29. That is a great story, and as the saying goes, they are trained for that. Ann Curry is a wonderful person, and NBC lost a terrific journalist!

  30. I spent over ten years in scouting. You Scouts have help me think that time was not wasted. it’s the same idleals that we had back in the 1960’s and all the way back to when Baden Powle started the Scouts. I am almost 70 and just as prouded today as i was back then.
    Thank about it guys I am 70

  31. I wish that I could personally thank a group of Boy Scouts that came to my rescue when I broke my ankle in the parking lot of a Motel 6 in Carlisle PA on July 7, 2013. It was dark and the boys were swimming in the pool when they heard me screaming for help. They immediately came to my assistance and their wonderful leader took charge of the situation. She called 911 and the boys got ice to help the swelling. They held my hand and helped keep me and my son (who has autism) calm and comforted until the ambulance arrived. It was a compound fracture and my ankle was also dislocated so it was not a pleasant site, but I didn’t even realize how bad it was because not a single Scout reacted. They were more mature and professional than many adults would have been. Unfortunately, I never got their troop (or troops) number. All I know is that they were from California and were in the area to attend a Jamboree. If anyone can help me identify these scouts, I would greatly appreciate it. It’s been almost a year and I am fully healed, but I still think about the kindness of these boys and their leader and I would like to thank them.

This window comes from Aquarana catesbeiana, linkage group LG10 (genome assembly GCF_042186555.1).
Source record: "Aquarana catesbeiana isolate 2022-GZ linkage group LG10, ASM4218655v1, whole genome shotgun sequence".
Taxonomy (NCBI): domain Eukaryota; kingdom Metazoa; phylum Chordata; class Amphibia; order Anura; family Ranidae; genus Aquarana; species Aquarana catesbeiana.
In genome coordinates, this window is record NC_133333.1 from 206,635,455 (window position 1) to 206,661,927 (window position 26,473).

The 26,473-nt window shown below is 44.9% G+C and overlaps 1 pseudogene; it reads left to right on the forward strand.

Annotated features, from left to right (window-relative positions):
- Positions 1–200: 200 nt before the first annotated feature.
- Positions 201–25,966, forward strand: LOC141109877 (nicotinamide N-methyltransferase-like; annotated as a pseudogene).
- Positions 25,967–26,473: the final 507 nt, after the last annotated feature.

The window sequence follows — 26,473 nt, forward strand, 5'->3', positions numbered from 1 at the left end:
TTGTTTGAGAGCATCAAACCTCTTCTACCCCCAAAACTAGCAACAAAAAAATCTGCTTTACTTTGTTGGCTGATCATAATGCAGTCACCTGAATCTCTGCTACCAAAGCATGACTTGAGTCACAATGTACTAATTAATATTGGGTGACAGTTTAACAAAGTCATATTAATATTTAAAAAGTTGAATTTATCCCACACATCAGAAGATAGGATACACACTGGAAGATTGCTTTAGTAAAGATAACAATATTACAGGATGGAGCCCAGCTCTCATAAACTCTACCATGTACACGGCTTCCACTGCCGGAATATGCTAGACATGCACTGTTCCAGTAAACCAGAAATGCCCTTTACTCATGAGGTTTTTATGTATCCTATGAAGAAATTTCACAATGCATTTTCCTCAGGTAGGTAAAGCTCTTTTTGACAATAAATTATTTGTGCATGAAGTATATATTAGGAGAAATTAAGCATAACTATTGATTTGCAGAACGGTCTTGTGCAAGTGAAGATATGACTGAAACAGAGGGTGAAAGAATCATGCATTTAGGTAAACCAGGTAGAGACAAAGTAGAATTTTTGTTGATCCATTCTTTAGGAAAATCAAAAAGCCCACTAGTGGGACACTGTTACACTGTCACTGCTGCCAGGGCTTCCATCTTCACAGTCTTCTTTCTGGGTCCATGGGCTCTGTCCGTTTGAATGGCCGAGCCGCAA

• Michelle Guerra-
      Based on the date and location, it is quite possible they were in attendance at the 150th Anniversary of the Battle of Gettysburg. There were a number of scout troops in attendance that week.

    • The great thing about scouts is that they are not in it to hear “thank you”, just to use the life skills they learn in scouting to help those who find themselves in need. I’m glad you’ve fully recovered from your ordeal.